The definition of "named insured" contained in the policy neither specifically includes nor excludes fictitious names. The Exclusion of Related Company Claims Endorsement specifically excludes from coverage "expenses arising out of claims. . . by a business enterprise . . . that . . . is wholly or partly owned, operated or managed by the insured." However, the exclusion makes no specific reference to the situation in which the insured chooses to conduct part of its business under a fictitious name.

 The Pennsylvania Fictitious Names Act, 54 Pa. C.S.A. § 301, et seq., defines a fictitious name as "any assumed or fictitious name . . . other than the proper name of the entity using such name." 54 Pa. C.S.A. § 302 (Purdon's Supp. 1987). In addition to the mandatory registration provisions, any entity may voluntarily register a fictitious name "for the purpose of establishing a public record of their relationship to any business or other activity carried on under or through such fictitious name." 54 Pa. C.S.A. § 303(a). No entity which has failed to comply with the registration requirements of the statute may maintain an action in the courts of the Commonwealth until it has a) complied with the requirements of the statute, and b) paid a civil penalty of $ 500. 54 Pa. C.S.A. § 331. However, registration of the fictitious name "imparts no legal right to the registering entity other than that the conducting of business by it under a fictitious name shall not result in the penalties provided by section 331." 54 Pa. C.S.A. § 332(a). "The failure of any entity to register a fictitious name . . . shall not impair the validity of any contract or act of such entity and shall not prevent such entity from defending any action in any tribunal of this Commonwealth." 54 Pa. C.S.A. § 331(a).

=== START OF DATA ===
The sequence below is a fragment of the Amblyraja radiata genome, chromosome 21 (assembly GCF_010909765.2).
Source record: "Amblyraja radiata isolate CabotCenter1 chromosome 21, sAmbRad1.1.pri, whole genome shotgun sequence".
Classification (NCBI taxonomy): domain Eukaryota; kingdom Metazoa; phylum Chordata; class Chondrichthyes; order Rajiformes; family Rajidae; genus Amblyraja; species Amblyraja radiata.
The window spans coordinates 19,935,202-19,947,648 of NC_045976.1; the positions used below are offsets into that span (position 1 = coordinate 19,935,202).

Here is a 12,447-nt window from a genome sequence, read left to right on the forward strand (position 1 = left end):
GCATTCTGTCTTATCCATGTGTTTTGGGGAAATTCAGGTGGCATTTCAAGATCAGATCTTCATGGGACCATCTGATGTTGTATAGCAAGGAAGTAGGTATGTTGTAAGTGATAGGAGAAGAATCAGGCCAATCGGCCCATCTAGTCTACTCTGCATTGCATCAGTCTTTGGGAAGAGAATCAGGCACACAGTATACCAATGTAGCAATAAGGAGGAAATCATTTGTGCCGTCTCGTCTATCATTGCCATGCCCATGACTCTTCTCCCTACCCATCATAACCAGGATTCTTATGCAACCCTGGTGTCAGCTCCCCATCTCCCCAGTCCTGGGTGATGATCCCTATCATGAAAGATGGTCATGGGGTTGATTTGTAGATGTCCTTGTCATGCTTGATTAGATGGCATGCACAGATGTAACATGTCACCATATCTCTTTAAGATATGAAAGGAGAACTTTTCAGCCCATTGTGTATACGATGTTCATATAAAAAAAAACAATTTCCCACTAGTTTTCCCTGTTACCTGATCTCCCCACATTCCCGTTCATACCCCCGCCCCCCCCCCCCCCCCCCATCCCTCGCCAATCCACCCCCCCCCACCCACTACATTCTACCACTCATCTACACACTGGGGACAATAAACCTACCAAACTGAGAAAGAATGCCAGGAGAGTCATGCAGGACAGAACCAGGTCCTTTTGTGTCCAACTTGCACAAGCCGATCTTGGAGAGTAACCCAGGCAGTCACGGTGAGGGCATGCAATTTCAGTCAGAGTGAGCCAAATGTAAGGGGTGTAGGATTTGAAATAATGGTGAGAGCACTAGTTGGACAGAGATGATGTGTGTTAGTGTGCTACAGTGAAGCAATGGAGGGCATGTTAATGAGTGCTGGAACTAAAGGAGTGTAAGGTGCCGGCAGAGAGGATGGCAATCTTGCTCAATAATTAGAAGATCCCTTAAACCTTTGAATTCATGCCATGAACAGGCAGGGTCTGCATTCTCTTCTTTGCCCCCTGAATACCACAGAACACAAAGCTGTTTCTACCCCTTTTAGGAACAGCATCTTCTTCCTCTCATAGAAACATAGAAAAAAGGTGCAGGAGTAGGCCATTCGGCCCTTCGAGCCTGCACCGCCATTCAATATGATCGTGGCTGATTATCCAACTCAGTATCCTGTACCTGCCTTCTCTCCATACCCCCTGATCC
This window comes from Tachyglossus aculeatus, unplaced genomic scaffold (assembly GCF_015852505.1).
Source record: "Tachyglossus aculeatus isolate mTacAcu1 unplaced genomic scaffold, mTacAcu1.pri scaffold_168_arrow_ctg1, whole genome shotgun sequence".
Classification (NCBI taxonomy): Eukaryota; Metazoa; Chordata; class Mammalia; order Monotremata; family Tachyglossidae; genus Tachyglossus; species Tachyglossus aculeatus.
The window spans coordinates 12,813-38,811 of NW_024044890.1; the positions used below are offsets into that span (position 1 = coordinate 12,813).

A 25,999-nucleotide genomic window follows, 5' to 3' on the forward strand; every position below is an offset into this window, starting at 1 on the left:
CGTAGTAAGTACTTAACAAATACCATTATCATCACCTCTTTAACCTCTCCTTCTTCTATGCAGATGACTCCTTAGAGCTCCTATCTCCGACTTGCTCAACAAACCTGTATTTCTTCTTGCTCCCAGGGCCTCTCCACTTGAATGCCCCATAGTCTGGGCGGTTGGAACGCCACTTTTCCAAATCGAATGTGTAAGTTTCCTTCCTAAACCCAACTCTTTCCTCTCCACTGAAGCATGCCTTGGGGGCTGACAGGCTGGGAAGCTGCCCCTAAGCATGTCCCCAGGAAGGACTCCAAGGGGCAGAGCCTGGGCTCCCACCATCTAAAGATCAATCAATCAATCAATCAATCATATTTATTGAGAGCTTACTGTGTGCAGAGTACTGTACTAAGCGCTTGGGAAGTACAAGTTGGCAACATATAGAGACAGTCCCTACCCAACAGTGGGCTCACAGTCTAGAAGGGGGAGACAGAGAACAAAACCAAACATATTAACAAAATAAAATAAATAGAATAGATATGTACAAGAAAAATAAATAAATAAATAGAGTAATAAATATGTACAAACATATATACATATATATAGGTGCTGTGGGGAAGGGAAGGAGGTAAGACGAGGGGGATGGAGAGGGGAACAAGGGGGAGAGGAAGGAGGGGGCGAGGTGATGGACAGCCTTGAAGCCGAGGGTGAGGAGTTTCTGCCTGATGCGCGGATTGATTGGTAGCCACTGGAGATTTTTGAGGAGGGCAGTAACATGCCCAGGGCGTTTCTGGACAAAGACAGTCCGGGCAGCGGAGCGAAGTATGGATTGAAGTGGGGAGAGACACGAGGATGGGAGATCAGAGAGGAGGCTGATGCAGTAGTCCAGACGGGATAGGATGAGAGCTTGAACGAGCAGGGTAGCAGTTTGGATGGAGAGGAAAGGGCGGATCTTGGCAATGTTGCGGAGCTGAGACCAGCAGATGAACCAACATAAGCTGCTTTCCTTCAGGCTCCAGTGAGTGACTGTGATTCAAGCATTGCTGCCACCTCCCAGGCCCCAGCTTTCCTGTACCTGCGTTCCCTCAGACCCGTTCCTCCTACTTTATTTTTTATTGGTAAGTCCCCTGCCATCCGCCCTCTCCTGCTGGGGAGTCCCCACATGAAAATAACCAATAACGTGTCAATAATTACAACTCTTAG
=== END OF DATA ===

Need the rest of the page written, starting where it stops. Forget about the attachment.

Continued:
The Pennsylvania Fictitious Name Act does not, by its terms, provide a clear solution to the present issue. However, the statute does make clear that the corporate entity may, itself, be sued where it has done business under a fictitious name. Moreover, the corporate entity may bring suit to enforce contracts entered into under a fictitious name, provided the fictitious name is registered prior to the commencement of the suit. Thus, the statute recognizes that the rights and liabilities incurred under the fictitious name are the rights and liabilities of the corporate entity. So, too, the corporate entity bears responsibility for actions taken when doing business under a fictitious name.